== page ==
Patrick Gower: Like gangs, urban dirt bikers won't go away

OPINION: There was something about "Wynder", one of the best (if not the best) illegal dirt bike riders there is.  

It wasn't the crazy dangerous no-helmet riding.

Or Wynder's green Kawasaki dirt bike ripping through the red lights in Ōtara. Or the bright yellow shoes and hoodie (that apparently wasn't Killer Beez yellow). 

It was when he said his dream was "to travel the world doing this - riding my bike".

And the reason for that? Wynder wanted respect for his skills.

"Everybody wants to be respected," said Wynder.

Obviously, it is hard to have sympathy for intimidating dirt bikers or, of course, for gangs.

But if you listen to Wynder, "Bike Life" is a lifestyle, not a gang. It is an escape.

His mate "Treyway" was the same. Treyway learnt to ride off his dad, a senior member of the Killer Beez.

It is important to note here the Killer Beez are now inter-generational.  

Remember it is not that long ago they were a street gang. They are now massive and entrenched.

"Bike Life" is inter-generational too. It is entrenched.  

It is spreading throughout New Zealand. It is coming to a town near you.  

For instance, Paddy Gower Has Issues focuses on a crew in the rural Taranaki town of Waitara.

Some Bike Life members are kids, looking for belonging and fun. Others, adults with jobs. But the gangs are also involved - police said it is a breeding ground.

Worse, people are getting killed. Two riders have died.  

And with the way that they ride, it is a question of who’s next. Another rider or a member of the public?  

People are scared and they are fed up.  

It has global roots.  

In the US, it’s been a massive problem.  

They dealt with it by crushing bikes in New York (it didn't work there and we know from experience it won't work here).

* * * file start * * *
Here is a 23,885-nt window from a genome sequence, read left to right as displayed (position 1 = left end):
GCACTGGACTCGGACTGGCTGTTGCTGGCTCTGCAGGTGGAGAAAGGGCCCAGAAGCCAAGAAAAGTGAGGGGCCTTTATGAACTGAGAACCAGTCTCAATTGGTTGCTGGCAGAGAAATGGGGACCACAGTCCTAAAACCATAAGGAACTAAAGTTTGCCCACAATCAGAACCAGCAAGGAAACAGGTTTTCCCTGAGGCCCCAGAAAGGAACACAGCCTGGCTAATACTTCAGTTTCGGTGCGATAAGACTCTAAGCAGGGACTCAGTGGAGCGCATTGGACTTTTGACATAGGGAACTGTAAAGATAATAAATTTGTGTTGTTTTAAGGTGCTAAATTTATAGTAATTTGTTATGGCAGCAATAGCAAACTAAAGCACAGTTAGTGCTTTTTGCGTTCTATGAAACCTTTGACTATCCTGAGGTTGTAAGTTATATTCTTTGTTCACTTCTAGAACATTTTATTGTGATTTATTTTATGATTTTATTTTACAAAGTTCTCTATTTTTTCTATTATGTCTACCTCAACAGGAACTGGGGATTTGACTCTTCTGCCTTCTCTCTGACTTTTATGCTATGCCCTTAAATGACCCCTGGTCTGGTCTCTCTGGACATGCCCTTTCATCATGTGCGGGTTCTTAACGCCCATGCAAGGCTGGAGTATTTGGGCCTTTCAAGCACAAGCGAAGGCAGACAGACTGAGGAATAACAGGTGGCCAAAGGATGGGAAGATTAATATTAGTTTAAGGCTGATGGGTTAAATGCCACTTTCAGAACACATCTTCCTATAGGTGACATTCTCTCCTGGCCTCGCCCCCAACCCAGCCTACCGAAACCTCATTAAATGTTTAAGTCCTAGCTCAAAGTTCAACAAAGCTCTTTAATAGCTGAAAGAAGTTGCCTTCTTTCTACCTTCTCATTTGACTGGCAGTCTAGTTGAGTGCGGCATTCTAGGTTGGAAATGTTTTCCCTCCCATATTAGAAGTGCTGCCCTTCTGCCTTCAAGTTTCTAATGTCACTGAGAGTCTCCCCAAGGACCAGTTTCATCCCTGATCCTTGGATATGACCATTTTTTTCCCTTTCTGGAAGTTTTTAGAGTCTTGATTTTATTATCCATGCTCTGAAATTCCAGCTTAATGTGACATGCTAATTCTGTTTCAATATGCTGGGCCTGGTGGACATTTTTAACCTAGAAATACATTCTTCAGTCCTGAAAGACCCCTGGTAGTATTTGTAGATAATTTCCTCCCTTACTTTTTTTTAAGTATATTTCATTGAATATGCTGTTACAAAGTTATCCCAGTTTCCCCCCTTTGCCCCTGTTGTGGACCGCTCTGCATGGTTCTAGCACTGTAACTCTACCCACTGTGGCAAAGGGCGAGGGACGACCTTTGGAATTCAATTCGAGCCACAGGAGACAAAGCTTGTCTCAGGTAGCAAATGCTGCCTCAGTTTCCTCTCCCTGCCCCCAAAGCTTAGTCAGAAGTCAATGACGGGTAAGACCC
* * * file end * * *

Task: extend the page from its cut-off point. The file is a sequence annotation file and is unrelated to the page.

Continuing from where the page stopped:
It is important to listen to what Treyway and Wynder have to say if we want to understand it or try to stop it. It is the first time ever Kiwi "Bike Life" riders have spoken.

The reality is, "Bike Life" is about one of the biggest issues facing us today.  
Here's something from an internal police report about dirt bikers, because I reckon the cops say it best: "Anti-social dirt bike behaviour and gang involvement will likely increase long term if social deficits, including recreational opportunities, are not addressed in deprived communities."

Translation: "This stuff is going to get worse unless life improves for people in poorer areas."  

Like I said, that's from the New Zealand Police - the cops out there who are dealing with it.

It is an awkward, inconvenient truth.  

The cops get it. But they can't solve the dirt bike issue on their own.  

Just like the bigger issue of our "lost young people", it is just so complex.  Just like the issue of gangs, it is entrenched.

We have a lot of new gang laws coming. Maybe they will work, maybe they won't.

But from what I have seen with "Bike Life", dealing with gangs is going to be super hard.

They are actually part of an entrenched social problem.

On my show I like to find solutions. Or at least come to conclusions.  

So here is a conclusion: "Inequality is bad for New Zealand. It creates issues for all of us."

Patrick Gower is the host of Paddy Gower Has Issues on Three and ThreeNow.